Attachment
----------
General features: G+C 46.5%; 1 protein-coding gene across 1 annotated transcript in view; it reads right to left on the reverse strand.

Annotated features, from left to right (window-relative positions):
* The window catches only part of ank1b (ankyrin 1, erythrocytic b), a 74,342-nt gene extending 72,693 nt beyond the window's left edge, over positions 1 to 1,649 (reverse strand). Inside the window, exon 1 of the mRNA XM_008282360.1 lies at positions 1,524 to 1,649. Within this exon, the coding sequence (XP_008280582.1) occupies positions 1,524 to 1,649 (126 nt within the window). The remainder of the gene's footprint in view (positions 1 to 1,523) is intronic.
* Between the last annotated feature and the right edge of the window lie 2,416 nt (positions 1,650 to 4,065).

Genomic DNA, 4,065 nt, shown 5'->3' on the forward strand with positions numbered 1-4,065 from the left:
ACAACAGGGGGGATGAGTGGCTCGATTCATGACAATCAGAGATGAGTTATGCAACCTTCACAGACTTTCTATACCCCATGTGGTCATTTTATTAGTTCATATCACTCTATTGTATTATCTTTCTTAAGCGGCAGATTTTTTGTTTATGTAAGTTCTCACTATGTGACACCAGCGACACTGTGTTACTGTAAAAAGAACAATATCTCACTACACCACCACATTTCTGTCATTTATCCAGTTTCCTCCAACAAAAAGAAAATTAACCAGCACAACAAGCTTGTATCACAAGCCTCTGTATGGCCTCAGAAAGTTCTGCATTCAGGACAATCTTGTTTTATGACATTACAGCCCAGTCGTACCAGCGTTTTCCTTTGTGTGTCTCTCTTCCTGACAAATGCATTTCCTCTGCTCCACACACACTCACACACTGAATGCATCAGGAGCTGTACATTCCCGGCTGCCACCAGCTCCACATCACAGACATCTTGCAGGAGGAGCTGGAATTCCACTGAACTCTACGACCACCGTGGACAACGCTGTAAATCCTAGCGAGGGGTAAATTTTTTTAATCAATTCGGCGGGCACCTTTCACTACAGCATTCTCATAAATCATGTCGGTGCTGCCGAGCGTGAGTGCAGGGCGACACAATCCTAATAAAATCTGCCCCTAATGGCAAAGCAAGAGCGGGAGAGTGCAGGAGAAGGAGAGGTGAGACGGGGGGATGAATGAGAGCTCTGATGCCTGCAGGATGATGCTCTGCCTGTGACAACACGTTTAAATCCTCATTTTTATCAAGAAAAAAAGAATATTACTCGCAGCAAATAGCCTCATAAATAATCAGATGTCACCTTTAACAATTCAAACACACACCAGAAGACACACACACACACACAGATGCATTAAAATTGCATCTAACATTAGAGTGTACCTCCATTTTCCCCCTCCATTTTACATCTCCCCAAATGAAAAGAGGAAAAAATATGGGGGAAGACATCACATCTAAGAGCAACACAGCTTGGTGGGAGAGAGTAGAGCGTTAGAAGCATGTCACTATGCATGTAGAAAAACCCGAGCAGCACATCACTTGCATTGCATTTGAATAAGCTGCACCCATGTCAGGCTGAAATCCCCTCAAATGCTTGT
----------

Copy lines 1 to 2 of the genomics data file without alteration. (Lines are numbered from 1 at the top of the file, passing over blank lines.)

General features: G+C 46.5%; 1 protein-coding gene across 1 annotated transcript in view; it reads right to left on the reverse strand.

Annotated features, from left to right (window-relative positions):